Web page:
red chickens in a pasture | cost of raising chickens

Whether the goal is eggs or meat, folks starting out their country journey seem to go straight for chickens.  Managed well, chickens can fit right into the farm ecosystem, providing nutrient cleanup, pest control, and light tillage almost anywhere those services are needed – along with some eggs and drumsticks. But when these benefits are tied to a regular and none-too-small feed bill, there’s room for improvement.  How can we control the cost of raising chickens with low-input farming principles?

5 Ways to Reduce the Cost of Raising Chickens

The economics of raising chickens on the homestead can vary from on flock to the next. Let’s talk about how you can increase the efficiency of your flock while bringing down the cost.

#1 Keep Flock Numbers Proportionate to Your Needs

The first step to keeping your poultry bills down is proportion. Chickens are an area where homesteaders, typically frugal folks, really seem to forget themselves and go overboard.  Maybe because the birds are, individually, so small, we think it doesn’t really matter how many we have.

Keep Only the Chickens You Can Feed

Keeping our flock numbers in proportion to the farm means having only as many birds as the farm can feed.  Most homesteads or even urban households throw away enough food – table scraps, leftovers, and food prep wastes – to feed at least one, and maybe two, chickens per household member.  The kitchen waste from a family of six could generally feed a dozen laying hens with little or no supplemental feed.  So one way to bring down the price of keeping chickens is to keep only a small flock.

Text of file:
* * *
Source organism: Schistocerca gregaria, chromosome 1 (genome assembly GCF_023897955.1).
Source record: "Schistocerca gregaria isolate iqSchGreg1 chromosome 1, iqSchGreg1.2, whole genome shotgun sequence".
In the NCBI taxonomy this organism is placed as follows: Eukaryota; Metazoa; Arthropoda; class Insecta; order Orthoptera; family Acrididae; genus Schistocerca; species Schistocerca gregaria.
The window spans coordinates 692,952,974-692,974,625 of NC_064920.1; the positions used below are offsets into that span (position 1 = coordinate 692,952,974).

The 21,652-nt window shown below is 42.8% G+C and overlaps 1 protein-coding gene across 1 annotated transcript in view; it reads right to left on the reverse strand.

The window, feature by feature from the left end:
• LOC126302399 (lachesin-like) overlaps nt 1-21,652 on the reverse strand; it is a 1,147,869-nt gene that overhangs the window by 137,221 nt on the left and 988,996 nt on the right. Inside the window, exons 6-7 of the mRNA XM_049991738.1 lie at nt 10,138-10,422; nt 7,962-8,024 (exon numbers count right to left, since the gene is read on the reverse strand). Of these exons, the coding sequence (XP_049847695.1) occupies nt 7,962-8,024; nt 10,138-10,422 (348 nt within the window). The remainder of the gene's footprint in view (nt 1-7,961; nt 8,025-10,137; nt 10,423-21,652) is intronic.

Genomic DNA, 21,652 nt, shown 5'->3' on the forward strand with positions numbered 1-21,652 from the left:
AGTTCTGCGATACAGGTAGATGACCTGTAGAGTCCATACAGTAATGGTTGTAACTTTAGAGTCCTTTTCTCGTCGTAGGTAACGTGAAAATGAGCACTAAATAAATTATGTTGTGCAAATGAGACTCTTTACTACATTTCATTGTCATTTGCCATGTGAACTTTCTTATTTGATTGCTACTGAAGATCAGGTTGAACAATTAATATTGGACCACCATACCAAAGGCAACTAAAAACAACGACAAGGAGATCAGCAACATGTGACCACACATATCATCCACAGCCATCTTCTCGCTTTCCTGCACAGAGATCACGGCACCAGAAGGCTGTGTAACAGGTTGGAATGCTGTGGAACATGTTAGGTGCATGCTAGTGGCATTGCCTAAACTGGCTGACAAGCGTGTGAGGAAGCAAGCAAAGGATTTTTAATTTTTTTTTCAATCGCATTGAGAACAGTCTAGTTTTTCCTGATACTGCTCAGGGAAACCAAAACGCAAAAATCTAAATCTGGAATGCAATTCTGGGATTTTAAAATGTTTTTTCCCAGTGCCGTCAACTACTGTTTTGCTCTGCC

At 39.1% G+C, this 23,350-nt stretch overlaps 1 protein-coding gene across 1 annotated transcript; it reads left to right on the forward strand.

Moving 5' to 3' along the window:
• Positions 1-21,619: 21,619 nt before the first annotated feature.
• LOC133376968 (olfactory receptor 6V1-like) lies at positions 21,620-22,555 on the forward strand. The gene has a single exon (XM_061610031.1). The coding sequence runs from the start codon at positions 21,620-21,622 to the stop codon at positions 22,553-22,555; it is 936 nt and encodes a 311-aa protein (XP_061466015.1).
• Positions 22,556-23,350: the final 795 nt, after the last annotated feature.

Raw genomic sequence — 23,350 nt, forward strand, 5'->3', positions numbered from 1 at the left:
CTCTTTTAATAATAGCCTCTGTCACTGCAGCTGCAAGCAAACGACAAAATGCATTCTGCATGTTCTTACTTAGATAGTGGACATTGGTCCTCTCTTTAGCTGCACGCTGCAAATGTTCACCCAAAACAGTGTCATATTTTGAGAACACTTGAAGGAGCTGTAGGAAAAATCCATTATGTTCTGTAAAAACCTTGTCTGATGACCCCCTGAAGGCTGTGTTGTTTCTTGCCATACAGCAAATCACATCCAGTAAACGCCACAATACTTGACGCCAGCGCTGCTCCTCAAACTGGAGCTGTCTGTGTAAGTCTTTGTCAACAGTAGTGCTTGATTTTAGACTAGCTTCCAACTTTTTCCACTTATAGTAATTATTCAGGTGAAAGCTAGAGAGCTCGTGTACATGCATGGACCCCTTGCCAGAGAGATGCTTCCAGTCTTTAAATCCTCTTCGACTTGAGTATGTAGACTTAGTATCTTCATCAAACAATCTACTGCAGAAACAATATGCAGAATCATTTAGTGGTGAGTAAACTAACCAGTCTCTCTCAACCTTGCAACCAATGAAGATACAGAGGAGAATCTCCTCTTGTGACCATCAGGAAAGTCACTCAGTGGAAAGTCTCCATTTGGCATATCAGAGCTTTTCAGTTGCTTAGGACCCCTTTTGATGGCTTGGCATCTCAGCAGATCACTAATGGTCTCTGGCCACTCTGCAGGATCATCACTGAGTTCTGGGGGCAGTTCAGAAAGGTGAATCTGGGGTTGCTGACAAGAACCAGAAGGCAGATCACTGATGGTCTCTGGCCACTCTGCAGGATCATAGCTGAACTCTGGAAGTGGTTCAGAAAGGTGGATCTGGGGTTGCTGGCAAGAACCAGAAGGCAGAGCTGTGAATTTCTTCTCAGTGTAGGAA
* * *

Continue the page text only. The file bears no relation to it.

Keep the Chickens You Need to Feed Your Family

Looked at another way: You might decide that the right number of chickens for your farm is determined by how many eggs the farmers will eat.  By this metric, a dozen hens laying at 75% (three eggs every four days, per bird, or nine eggs per day) can probably keep a family of six in eggs most of the year, unless they are really dedicated egg-eaters.  

It’s noteworthy that the number of chickens you could raise on scraps is a good match for the number of eggs an average family might want to eat.

Small flock fo chickens

Is your flock already out-sized?  Putting some of your extra birds in the pot turns them from a liability into an asset.  The color and condition of a chicken’s legs, wattles, pelvic bones, and vents are reliable indicators of its ability to lay eggs.  It isn’t difficult to learn the signs that tell you whether a hen is laying or not. You can use this knowledge to cull your flock for non-layers, getting these unproductive birds off the gravy train.  

#2 Put the Chickens to Work

Too often the poultry keeper becomes not only a chef but housemaid and janitor to his flock.  Instead of providing a luxurious stationary hen house, a sort of chicken hotel complete with bathroom and room service, why not put your flock where their behavior and manure serve a purpose? 

Forget the hen house and pen your poultry in orchard or fallow garden spaces.  Or put your chickens over beds planted to green manures or cover crops and let them harvest what they want. Then you can shred and till the rest. The manure will end up where it belongs without any extra work from you.

#3 Grow Your Own Chicken Feed

The majority of the cost of raising chickens lies in the cost of feed.

Supposing you decide to keep more chickens than you can feed with just household scraps, you still don’t have to spend a lot on feed.  There are lots of easy, nutritious chicken feeds you can grow on the homestead, and they don’t require a whole lot of work.

Roots and squashes are crops that make good supplemental chicken feed:  things like turnips, beets, pumpkins, and winter squash.  Our personal favorites are mangel-wurzels (fodder beets) and tromboncino (a heritage zuchetta squash).  These crops fulfill the requirements of any crop to be grown for animal feed:  a heavy producer that is easy to grow, stores passively, and can be fed out without processing (cooking, shredding, etc.).